No more droning on about low-cost internet: meet Facebook’s Hetnet in a shoebox
- Facebook extends its infra project to open source RAN
- Code to be published this summer
Facebook is having another go at driving innovative low-cost access to the Internet in developing countries where online engagement (and therefore Facebook engagement) is low.
We’ve had the solar-powered drone-based radio access and the free data idea in India with neither - so far - managing to move the dial. But Facebook’s latest innovative move is less headline-grabbing but possibly more likely to make a difference.
It’s launched an open source communications platform it’s calling “OpenCellular” (a name which might send a shiver down the spine of one or two cellular infrastructure specialists) with the promise that the shoebox-sized units will be able to provide affordable connectivity - partly because they will run open source software and therefore be able to be mass produced by all comers (and therefore remain very low cost), and partly because they could (being software defined) support a wide range of wireless and mobile protocols from WiFi through to 4G and beyond.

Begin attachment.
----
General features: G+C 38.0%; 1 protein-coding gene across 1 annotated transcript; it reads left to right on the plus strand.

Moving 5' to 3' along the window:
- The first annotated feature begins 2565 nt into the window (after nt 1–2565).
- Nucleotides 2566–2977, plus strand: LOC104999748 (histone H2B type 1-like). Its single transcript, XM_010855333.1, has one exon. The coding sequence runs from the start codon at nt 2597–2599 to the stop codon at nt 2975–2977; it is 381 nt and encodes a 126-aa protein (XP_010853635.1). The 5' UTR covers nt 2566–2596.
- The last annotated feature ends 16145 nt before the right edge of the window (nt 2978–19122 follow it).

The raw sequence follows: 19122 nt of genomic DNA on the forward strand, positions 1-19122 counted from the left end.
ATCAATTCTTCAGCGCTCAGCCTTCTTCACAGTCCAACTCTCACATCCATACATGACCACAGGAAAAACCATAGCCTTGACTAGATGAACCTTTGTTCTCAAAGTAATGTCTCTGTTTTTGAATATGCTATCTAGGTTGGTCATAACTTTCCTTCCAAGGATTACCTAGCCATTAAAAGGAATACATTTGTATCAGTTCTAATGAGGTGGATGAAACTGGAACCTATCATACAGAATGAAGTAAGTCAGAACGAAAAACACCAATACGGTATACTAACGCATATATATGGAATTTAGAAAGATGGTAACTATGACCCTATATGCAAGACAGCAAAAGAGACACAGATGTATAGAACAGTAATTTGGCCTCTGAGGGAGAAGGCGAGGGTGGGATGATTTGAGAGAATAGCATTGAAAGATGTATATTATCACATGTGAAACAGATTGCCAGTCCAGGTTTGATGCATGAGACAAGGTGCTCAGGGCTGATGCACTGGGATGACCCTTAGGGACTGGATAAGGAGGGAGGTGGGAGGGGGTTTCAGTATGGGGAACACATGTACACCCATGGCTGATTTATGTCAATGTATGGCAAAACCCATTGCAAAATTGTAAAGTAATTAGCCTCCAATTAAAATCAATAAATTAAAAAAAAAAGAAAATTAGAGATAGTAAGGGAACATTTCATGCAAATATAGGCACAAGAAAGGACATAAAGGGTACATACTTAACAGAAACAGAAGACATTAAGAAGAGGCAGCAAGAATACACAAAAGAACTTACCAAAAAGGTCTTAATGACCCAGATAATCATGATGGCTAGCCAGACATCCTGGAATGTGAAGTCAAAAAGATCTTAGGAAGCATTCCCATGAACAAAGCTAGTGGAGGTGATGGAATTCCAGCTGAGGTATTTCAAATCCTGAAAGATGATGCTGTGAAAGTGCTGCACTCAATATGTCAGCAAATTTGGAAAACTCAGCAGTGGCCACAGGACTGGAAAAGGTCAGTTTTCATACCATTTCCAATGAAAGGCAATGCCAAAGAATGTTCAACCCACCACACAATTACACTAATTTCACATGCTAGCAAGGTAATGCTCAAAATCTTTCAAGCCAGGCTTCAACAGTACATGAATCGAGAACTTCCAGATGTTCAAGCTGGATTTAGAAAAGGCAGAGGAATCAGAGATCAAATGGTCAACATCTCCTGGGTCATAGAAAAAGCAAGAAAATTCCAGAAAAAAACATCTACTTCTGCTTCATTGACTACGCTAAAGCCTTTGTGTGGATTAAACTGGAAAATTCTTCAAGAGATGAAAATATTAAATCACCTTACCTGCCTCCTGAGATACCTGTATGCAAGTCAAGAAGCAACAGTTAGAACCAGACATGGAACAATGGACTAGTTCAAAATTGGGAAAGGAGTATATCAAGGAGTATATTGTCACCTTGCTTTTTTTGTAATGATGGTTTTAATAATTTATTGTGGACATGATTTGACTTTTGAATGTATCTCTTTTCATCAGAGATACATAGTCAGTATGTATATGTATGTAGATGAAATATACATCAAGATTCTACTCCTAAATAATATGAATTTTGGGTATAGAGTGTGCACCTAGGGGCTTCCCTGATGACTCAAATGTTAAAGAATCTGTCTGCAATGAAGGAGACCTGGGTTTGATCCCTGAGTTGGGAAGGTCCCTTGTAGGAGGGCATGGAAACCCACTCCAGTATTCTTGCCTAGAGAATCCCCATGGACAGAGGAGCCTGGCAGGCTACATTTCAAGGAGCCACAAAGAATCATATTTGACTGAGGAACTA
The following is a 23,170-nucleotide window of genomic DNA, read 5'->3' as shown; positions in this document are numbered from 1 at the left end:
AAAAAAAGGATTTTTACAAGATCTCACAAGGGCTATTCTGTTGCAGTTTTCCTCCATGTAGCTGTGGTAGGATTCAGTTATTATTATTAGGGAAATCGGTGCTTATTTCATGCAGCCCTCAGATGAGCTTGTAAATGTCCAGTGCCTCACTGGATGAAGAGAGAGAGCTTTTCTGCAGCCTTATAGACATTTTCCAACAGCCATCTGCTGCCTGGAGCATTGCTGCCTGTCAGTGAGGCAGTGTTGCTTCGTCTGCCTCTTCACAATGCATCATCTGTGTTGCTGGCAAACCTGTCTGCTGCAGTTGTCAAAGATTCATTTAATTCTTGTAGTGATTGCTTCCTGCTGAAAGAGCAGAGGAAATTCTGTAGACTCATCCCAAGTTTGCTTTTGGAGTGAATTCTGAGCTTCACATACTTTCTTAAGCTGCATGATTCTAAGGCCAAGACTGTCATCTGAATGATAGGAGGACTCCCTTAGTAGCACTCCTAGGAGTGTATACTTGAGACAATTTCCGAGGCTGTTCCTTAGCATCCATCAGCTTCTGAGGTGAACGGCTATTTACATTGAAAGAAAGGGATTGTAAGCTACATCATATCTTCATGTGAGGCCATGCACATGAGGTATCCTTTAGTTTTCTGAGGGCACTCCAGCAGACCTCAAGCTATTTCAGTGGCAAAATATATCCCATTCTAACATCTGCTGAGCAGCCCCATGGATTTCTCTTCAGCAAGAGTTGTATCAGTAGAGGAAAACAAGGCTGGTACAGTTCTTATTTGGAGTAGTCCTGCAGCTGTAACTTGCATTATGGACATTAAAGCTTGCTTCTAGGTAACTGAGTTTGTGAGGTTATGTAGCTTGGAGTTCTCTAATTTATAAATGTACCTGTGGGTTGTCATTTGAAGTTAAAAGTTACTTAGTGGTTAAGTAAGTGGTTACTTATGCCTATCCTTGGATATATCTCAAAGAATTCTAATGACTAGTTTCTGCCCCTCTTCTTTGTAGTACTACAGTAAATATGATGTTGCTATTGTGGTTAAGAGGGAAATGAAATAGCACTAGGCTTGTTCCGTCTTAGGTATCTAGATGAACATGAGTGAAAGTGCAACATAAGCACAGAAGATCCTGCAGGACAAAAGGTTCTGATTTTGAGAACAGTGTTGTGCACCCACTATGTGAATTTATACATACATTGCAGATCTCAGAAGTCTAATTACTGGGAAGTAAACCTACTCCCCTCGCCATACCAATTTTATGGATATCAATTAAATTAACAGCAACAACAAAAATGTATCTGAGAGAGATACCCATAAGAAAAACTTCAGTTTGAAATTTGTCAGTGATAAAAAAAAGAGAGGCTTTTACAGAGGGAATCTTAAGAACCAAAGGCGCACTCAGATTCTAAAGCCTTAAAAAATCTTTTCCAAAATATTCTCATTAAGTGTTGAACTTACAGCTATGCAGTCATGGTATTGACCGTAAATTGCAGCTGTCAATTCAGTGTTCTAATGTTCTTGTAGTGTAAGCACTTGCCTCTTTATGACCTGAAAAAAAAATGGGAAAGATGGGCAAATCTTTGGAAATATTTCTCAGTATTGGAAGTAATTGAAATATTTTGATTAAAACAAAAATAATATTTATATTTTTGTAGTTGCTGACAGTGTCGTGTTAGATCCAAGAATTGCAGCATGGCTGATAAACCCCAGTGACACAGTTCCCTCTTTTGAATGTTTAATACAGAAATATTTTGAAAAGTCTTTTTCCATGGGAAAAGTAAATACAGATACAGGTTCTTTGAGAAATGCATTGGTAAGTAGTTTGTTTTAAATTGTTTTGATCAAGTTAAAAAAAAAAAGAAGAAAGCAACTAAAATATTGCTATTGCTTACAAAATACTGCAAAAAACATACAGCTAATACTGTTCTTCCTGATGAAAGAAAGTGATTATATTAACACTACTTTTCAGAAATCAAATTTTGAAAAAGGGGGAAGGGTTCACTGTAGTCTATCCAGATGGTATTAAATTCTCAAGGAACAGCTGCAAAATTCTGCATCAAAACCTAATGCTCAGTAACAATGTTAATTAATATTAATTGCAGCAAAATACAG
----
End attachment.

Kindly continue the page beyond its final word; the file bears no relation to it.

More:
It’s still early days. Facebook says it's at design testing stage in California and so far has managed to send texts, make calls and establish data connections. The unit - which will eventually be made open source as well as OpenCellular's software - is capable of working with a wide range of common network standards, such as 2G, LTE and WiFi.
The general thrust of OpenCellular is aligned with Facebook’s engineering-led Telecom Infra Project, to which the open cellular designs - both hardware and software - are to be donated.
Facebook says it’s adopted a highly modular approach to OpenCellular - there's a general baseband computer (GBC) for handling system functions and a separate radio subsystem which takes care of the software-defined-radio (SDR) and, where appropriate, system-on-chip functions.
Other imperatives with the system is that it be highly ruggedized but at the same time capable of self-install for remote communities, plus be able to withstand large differences in temperature and humidity.
Expect to hear more of this fairly soon. Facebook says that it aims to be publishing specifications over the next couple of months through the Telecom Infrastructure Project (TIP) and will be conducting outdoor tests to make sure it all works.